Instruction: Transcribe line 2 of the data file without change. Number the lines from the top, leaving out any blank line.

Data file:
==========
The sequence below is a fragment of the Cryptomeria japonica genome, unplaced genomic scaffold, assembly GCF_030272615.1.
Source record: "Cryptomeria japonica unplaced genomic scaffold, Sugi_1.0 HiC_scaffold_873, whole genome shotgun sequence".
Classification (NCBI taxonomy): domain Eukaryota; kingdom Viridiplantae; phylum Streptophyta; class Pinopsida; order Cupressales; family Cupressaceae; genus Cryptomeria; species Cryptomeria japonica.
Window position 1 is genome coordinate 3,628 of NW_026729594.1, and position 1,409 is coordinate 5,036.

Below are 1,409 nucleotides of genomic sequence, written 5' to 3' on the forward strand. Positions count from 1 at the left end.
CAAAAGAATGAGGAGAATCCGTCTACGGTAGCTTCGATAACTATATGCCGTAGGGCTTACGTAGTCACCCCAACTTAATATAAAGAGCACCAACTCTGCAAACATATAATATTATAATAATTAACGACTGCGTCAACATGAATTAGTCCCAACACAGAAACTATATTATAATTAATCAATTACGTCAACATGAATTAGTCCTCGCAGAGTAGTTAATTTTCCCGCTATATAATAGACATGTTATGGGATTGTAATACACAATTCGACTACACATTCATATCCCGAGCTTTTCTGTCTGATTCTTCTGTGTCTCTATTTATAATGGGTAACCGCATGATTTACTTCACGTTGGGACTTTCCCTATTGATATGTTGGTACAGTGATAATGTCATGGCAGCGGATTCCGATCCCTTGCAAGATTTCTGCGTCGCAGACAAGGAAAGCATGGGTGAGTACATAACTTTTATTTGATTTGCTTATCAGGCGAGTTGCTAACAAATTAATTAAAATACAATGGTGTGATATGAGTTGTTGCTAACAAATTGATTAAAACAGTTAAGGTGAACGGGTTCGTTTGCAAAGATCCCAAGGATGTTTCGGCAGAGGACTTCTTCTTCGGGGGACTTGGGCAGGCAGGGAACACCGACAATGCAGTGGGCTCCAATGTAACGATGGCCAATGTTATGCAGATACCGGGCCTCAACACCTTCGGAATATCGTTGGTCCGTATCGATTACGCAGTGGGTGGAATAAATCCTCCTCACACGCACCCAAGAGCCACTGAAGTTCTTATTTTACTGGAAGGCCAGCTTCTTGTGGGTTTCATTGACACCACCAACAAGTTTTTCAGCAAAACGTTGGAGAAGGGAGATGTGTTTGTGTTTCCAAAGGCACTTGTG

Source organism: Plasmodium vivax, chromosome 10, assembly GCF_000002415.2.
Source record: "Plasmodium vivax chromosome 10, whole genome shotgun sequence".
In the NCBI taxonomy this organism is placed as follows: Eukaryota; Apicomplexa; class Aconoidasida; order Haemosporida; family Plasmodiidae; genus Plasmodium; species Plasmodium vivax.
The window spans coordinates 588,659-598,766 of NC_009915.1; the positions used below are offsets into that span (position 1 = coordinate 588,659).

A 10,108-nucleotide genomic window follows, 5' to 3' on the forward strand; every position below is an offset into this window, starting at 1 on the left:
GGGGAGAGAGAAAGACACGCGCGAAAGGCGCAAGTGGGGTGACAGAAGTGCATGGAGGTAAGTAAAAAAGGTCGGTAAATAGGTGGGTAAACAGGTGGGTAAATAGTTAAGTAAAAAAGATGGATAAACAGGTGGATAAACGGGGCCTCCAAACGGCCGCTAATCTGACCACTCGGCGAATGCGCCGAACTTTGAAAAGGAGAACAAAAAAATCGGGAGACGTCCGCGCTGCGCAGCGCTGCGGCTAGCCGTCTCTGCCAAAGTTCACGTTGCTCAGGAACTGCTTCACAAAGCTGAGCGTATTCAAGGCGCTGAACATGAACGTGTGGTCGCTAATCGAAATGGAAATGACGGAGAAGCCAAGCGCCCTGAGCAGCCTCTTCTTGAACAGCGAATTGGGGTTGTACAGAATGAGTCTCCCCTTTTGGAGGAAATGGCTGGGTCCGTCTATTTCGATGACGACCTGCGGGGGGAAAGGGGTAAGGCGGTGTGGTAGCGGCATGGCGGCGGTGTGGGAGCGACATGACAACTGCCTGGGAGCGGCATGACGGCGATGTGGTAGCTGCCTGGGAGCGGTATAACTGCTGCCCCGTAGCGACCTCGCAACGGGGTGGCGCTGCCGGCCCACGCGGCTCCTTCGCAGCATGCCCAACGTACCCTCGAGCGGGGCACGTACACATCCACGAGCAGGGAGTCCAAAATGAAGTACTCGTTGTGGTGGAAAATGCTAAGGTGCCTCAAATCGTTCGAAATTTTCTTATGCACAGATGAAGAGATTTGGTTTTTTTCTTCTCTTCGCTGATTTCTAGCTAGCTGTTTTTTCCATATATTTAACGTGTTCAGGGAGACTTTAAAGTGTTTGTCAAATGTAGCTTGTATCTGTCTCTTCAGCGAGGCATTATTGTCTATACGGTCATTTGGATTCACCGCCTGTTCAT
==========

Source record: "Cryptomeria japonica unplaced genomic scaffold, Sugi_1.0 HiC_scaffold_873, whole genome shotgun sequence".